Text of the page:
Fenton picks perfect placement
-- Peter Pula

The idea of democracy in the workplace will mean many things to many people.

To some it will suggest a completely different way of doing business.

To some it will be seen as already inherent in many corporate governance and ownership structures.

To others it will be seen as a simple representation, and natural fact, of work in the knowledge economy and age of the Internet.

And to others still it will simply mean having the authority, as an employee, to work when you wish, your own way, as long as the work gets done.

That is why there is great wisdom in how Traci Fenton, WorldBlu founder and convenor of the workplace democracy movement, has placed the idea and criteria for being a democratic workplace.

She has defined the idea with a balance of clarity and enough openness to create a big tent.

There are many ideas about workplace democracy to consider, and each of them deserves to be honoured in its own right. For each organization either grappling with organizational democracy or aspiring to it, different definitions of the idea will suit. There are not yet right ones and wrong ones. Where we draw the line is fuzzy and plays in the grey.

Within the confines of each element of a democratic workplace including; governance, ownership, decision-making processes, healthy transparency, the degree of control employees have over their daily work, democratization of the wealth produced — there are deep principles and details to contend with.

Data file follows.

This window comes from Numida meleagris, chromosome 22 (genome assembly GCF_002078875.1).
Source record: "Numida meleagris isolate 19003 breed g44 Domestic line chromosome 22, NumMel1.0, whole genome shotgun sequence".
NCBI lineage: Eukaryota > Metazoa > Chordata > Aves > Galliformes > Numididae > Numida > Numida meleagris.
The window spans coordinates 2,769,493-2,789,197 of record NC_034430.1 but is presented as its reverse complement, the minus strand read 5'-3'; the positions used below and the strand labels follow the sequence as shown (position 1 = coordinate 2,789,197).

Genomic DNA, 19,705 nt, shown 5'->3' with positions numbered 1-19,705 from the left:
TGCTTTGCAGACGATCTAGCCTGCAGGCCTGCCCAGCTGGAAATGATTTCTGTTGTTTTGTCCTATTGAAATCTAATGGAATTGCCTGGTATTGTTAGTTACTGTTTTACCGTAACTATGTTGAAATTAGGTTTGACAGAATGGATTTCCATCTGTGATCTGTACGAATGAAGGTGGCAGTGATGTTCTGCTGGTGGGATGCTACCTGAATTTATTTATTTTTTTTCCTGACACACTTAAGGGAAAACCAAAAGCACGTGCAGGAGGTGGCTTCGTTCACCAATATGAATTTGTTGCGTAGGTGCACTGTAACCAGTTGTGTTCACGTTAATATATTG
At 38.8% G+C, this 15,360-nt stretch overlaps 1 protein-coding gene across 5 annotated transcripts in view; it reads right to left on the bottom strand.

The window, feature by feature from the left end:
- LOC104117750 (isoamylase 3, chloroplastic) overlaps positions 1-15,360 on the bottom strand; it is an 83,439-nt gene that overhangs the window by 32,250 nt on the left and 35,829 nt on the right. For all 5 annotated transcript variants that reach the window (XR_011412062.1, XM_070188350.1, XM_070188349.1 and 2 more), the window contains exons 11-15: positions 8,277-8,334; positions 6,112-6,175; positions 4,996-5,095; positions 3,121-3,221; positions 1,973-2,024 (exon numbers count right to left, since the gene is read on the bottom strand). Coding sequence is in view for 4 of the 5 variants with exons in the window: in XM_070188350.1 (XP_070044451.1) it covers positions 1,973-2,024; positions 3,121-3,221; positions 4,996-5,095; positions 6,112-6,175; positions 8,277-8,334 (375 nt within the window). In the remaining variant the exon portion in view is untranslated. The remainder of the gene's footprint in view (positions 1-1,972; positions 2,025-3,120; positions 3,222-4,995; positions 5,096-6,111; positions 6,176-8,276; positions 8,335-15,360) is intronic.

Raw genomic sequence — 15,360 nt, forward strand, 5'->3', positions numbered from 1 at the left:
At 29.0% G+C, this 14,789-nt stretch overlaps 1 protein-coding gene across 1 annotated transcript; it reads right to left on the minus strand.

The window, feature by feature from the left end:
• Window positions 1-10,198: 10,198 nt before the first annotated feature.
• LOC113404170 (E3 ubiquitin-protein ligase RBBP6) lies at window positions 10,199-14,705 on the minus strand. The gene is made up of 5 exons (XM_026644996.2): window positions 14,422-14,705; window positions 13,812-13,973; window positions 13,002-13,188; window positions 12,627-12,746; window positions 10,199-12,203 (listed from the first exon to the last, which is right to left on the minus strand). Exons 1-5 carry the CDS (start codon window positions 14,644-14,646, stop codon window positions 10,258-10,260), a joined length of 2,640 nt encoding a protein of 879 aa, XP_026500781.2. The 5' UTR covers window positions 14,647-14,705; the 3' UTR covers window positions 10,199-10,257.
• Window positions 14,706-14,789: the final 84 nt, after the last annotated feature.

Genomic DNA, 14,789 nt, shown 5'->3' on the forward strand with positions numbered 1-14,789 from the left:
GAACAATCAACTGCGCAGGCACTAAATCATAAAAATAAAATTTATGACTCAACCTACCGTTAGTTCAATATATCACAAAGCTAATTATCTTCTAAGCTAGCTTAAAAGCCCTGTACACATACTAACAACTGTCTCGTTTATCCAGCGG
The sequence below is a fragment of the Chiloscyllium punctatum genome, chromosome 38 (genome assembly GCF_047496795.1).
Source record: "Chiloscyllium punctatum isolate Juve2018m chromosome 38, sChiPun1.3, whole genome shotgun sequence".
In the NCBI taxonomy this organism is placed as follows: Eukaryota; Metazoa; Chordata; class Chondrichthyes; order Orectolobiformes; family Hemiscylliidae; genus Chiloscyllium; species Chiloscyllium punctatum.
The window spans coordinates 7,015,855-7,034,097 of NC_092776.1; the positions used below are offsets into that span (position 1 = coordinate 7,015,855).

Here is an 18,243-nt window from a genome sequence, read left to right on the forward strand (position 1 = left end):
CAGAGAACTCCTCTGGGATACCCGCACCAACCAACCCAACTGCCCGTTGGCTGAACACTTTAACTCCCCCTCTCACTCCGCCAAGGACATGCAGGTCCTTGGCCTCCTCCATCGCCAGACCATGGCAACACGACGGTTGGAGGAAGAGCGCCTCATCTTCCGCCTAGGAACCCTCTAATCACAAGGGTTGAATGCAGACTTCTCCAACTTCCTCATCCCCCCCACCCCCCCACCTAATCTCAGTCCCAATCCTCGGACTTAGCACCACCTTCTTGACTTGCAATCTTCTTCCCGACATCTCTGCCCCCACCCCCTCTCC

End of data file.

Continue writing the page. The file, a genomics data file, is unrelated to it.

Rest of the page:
One of the dominant themes arising out of WorldBlu LIVE 2008 was that democracy in the workplace was most often and consistently expressed in the ownership over your work, when and how you do it, and less often in terms of ownership of the company itself.

The progression towards the democratization of wealth, or a company’s profits, moves along a spectrum with lots of room for discussion as well. Profit sharing is one method, ownership, and the distribution of dividends another.

In a one-member one-vote structure a strong governance structure and system of decision making is necessary to keep the politics and power of personality in check. And, in a one-vote-per-share environment there are decided principles at work favouring the power of the invested dollar.

It is how well the decisions in each of these arenas of democratic design balance together that in the end makes the difference.

There are many, many possible configurations. In true democratic fashion each of us has the freedom of association and with it the freedom of disassociation. In exercising that choice we will vote to join those organizations that create the configuration most suited to our own values and preferences. Those organizations that are most successful, most effective over time, will retain the best people. Over time we will see the strongest family of decisions pattern out and become self evident.

Traci’s WorldBlu Democratic Workplace Scorecard, is the perfect conduit for the time. Her categories and scoring provide focus on specific elements workplace democracy, point out their utility in creating effective organizations, and channel our best practices toward a new body of knowledge.

The more organizations participating in the WorldBlu survey the better. The more discussions and decisions around workplace democracy the faster we will together lift this model up as an answer to many of the world’s social and economic opportunities.